|The Academy must come first with regard to its buisness of education, and we have come
second. If they don't allow the boys to come to town on Saturday to do toheir shopping, they
have good reason for doing so. Of course, we would like for them to get off more. I've always
been hoping that at least the upperclassmen could come in on a SUnday afternnon, but that's
very selfish. I'd like to have more attendance at my moves. The businessmen of Culver appriciate
any business they can get. Without the Academy, I'd probably hace to close the show in the
Everet B. Hosel, owner El Rancho Theater.
|We're all neighbors in a community like this. There's no room for politics. If you
want to be a part of a community, you've got to do more than just talk.
As far as the twon board is concerned, the relationship with the Acaemy is good. When we sit down to talk over mutal problems, the relationship has to be goog to accomplish anything. The superintendents have done alot of good to strengthen the relationship.
Donald Osborn,president Culver Town Board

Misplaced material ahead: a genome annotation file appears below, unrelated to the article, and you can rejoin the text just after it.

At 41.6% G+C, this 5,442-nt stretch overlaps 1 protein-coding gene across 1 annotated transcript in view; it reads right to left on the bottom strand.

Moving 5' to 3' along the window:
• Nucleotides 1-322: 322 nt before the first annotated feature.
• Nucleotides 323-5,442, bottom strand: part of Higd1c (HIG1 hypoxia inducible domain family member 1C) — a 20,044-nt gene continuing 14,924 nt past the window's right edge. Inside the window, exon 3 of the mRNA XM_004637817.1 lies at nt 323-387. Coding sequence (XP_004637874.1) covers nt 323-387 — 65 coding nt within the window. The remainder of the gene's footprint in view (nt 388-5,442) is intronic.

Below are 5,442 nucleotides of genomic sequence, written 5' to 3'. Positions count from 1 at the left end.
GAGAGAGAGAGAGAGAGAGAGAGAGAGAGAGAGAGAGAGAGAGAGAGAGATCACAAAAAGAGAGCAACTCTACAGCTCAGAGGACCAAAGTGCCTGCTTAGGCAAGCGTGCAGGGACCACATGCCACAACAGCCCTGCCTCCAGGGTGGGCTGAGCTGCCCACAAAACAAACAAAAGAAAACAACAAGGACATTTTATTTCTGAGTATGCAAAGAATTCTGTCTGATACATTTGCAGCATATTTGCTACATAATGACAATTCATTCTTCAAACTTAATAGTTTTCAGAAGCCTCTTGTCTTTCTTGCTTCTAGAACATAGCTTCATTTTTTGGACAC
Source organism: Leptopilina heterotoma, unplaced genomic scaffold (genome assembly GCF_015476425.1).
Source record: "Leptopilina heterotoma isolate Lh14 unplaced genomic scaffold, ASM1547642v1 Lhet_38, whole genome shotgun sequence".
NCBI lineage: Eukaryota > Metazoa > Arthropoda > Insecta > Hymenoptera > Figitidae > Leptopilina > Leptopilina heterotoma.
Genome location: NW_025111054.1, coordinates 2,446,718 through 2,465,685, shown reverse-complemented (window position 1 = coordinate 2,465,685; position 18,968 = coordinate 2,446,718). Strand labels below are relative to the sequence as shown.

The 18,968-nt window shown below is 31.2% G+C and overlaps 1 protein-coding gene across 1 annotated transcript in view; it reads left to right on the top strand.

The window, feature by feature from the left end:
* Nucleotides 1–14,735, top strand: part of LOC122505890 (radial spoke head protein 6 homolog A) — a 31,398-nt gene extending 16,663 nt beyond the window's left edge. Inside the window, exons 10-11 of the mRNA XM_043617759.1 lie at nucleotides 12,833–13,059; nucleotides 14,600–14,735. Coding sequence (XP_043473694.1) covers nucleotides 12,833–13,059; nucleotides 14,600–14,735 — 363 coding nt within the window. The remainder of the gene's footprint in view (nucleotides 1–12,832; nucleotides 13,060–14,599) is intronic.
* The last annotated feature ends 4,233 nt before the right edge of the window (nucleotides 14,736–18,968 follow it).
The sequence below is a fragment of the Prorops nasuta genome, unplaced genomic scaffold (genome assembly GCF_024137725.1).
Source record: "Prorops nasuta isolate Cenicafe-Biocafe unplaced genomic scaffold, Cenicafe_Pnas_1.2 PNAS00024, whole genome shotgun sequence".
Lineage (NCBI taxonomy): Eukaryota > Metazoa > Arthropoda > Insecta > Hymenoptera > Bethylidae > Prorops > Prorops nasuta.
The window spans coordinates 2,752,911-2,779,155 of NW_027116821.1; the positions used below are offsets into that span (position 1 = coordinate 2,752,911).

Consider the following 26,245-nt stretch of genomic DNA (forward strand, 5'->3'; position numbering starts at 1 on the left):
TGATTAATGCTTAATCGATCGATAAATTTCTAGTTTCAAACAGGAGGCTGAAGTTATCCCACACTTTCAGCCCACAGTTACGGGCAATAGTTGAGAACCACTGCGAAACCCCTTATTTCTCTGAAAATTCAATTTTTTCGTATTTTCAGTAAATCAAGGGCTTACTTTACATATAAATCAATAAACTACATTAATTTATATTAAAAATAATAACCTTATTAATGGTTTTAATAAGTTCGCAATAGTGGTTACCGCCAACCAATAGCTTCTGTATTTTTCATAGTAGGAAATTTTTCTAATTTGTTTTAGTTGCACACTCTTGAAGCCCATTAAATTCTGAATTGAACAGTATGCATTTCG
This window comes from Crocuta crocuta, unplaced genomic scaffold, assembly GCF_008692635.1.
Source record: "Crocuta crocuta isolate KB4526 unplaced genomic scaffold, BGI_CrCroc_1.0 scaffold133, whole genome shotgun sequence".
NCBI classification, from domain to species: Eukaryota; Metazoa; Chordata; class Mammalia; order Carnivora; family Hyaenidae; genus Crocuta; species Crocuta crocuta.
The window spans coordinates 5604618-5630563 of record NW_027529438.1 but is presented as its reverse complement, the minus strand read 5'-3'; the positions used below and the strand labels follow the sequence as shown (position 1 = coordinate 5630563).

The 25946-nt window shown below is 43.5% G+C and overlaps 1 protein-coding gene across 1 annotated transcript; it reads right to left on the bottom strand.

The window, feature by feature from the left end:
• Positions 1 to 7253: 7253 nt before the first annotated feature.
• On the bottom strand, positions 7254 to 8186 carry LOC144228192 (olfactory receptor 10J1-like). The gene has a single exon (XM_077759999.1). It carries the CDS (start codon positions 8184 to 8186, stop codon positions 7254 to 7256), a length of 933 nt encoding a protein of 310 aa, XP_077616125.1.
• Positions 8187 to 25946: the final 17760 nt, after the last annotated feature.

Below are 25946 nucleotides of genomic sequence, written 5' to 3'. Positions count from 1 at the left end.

|Without the Academy the town would die, including me. The Academy represents 95 percent of my business.
I hear rumors that they don't cooperate, but the Academy and town have to work together. The Academy
is the big brother.|
The town has to be inviting to Culver's patron's. The town has to keep up appearances, activities and facilities. If people can't fid it here they will go elsewhere. Mrs. Betty Pierce, proprietor Thee Sisters Restaurant
|We work closely with the Academy on everything we think is important. Several of our
finest teachers are wives of Culver faculty members. Their children go to our elementary schoo, and we're
interested that they have a good program.
Back in the teenage era of the Academy and the town there may have been room for some criticism on the part of the town and the Academy. The relationship has been strengthened because people have a greater appreciation for one another with age. What's true of individuals is also true of institutions.
SOme people may question the proposed rerouting of state road 10. This isn't a case of the town versus the Academy. This involves something more than the town, the lake residents or the Academy. The highway is of vital importance to the whole community.
We are the only school corportation in Indiana which ectends into four counties. We cover 160 square miles. We hope to provide an excellent school program for the area we serve - especially from the standpoint of cirriculum enrichment. We are already guiding 52 percent of our graduates to college.
We are broadening our program to some extent - shorthand, business practice, typing, business machines, home economics, horticulture in vocational agriculture, metals, auto mechanics, graphic arts and wood and electrcial shop of afford some help to Culver as a by product.
Robert Rust, superintendent Culver Community School Corp